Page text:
Boca Raton, Florida police announced the arrest of a tanning salon worker for the theft of the Biogenesis documents Major League Baseball is now using to go after Alex Rodriguez. His name is Reginald St. Fleur. He’s a known associate of Porter Fischer, the former Biogenesis employee who initially obtained the documents and who, at one time anyway, was cooperating with Major League Baseball. St. Fleur is also an associate of Gary Jones, the man who sold the records to MLB.
It all stinks to high heavens of course.
Deadspin’s rundown on it all notes that there are two possibilities, and neither make Major League Baseball look good. Baseball was offering to buy the documents from Fischer, and the two sides were in negotiations to that effect. Either (a) St. Fleur and Jones, who knew about it all, set up Fischer and stole the documents so that they could sell them to MLB; or else (b) Fischer was in cahoots with St. Fleur and Jones and staged the break-in so the documents could be sold to MLB without Fischer having to be the seller.
Option (b) makes sense given that, in the interim, MLB had sued Fischer and others in an effort to merely subpoena, rather than buy the documents. Option (a) makes sense, however, given that — as Fischer has noted — already had an offer on the table from MLB and faced all kinds of risk in cooking up a theft story.
But what is undeniable here is that Major League Baseball bought documents that were either, by definition, stolen or, at the very least, got to MLB as the result of a criminal conspiracy of some kind. And as the Deadspin article notes, MLB was fully aware of this given that they made an inquiry to the police about the theft prior to purchasing the documents from Jones.
Does that make any of the evidence against Alex Rodriguez false? Of course not. But it makes the provenance of that evidence outrageously shady and supports Alex Rodriguez’s argument that MLB would literally stop at nothing — including inserting itself into some sort of crime — in order to nail him.
Former Tigers infielder Casey McGehee has reportedly signed a one-year deal with the Yomiuri Giants of Nippon Professional Baseball, according to FOX Sports’ Ken Rosenthal.
It’s the fourth move the corner infielder has made in the last two seasons after seeing short-term stints with the Marlins, Giants and Tigers. He signed a minor league deal with the Tigers prior to the 2016 season, providing the club with some infield depth behind 24-year-old Nick Castellanos. When Castellanos hit the disabled list in August with a broken hand, McGehee was recalled from Triple-A Toledo for a 30-game stint and slashed .228/.260/.239 with one extra-base hit in 96 PA. His career batting line (.258/.317/.384 over eight seasons) isn’t too shabby, but his age and a long history of knee injuries puts a damper on his potential.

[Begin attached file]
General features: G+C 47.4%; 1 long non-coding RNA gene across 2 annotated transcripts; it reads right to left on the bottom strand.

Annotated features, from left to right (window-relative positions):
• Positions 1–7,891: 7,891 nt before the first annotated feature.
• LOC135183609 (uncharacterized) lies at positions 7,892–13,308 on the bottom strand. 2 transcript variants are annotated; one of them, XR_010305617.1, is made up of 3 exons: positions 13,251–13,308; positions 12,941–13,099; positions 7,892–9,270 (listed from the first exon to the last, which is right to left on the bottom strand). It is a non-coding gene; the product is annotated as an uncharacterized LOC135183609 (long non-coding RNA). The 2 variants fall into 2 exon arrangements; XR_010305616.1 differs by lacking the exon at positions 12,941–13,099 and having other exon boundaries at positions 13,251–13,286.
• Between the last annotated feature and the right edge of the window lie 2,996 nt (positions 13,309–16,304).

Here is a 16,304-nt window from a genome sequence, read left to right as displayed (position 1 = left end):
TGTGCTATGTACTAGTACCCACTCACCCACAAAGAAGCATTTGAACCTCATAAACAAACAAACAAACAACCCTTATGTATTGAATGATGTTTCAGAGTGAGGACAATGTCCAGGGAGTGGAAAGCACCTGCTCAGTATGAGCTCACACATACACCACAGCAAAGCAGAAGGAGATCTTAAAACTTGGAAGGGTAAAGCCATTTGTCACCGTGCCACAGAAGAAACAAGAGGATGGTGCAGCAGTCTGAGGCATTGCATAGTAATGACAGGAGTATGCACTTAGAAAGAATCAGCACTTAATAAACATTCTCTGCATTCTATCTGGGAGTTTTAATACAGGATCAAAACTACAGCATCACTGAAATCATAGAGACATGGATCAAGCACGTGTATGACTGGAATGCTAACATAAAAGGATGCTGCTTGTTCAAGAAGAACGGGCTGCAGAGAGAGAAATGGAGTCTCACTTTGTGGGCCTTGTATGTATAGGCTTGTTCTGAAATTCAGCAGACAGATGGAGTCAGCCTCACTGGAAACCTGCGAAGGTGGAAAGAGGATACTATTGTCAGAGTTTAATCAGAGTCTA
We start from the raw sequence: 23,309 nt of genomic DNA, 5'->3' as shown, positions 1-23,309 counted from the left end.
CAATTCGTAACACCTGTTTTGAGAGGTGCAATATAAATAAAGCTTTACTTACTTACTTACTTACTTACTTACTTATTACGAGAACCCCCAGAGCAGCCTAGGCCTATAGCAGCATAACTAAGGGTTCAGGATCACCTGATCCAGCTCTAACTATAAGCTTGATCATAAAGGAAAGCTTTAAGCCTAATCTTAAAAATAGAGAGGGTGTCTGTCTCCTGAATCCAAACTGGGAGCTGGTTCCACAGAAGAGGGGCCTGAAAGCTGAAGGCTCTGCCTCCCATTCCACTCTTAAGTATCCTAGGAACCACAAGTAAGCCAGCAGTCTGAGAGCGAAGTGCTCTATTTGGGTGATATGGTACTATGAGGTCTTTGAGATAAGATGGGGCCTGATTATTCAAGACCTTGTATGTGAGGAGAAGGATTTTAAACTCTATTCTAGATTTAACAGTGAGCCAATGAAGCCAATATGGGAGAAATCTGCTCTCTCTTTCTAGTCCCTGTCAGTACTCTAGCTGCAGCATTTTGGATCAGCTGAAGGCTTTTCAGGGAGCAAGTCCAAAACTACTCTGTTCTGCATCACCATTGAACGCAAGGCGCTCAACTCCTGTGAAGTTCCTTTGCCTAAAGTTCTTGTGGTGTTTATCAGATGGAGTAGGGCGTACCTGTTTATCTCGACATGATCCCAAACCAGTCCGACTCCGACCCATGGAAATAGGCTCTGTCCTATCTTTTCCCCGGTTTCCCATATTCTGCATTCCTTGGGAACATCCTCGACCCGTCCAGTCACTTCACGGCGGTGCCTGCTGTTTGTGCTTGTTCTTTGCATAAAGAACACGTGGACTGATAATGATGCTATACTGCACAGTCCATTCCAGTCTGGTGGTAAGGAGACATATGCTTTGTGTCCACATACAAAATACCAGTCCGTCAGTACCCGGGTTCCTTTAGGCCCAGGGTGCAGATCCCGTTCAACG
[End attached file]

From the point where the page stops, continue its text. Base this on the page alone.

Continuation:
McGehee last appeared in the NPB circuit in 2013, when he signed a one-year, $1.5 million deal with the Tohoku Rakuten Golden Eagles. He spent the bulk of his season at the hot corner, batting an impressive .292/.396/.515 with 28 homers in 590 PA and appearing in the Eagles’ first and only championship run to date.
The deal comes with a club option for 2018, Rosenthal reports, though no figure has been specified.
Free agent left-hander Rich Hill is rumored to be entertaining a three-year, $40+ million offer from the Dodgers, reports Peter Gammons. The Boston Globe’s Nick Cafardo corroborated the report, adding that Hill could receive somewhere between $46 and $48 million from his former team.
Hill, 36, pitched to a 2.12 ERA and 3.91 FIP in back-to-back stints with the Athletics and Dodgers in 2016. While a chronic case of blisters on his pitching hand limited the frequency of his starts, he still figures to be one of the most productive and noteworthy starting pitchers on the market this winter.
The Orioles, Yankees, Red Sox, Rangers and Astros have all been mentioned as potential suitors for the left-hander’s services, though Orioles’ GM Dan Duquette said the club has yet to make a play for Hill and ESPN’s Jim Bowden pointed out that the Red Sox are less involved in trade talks than other interested parties.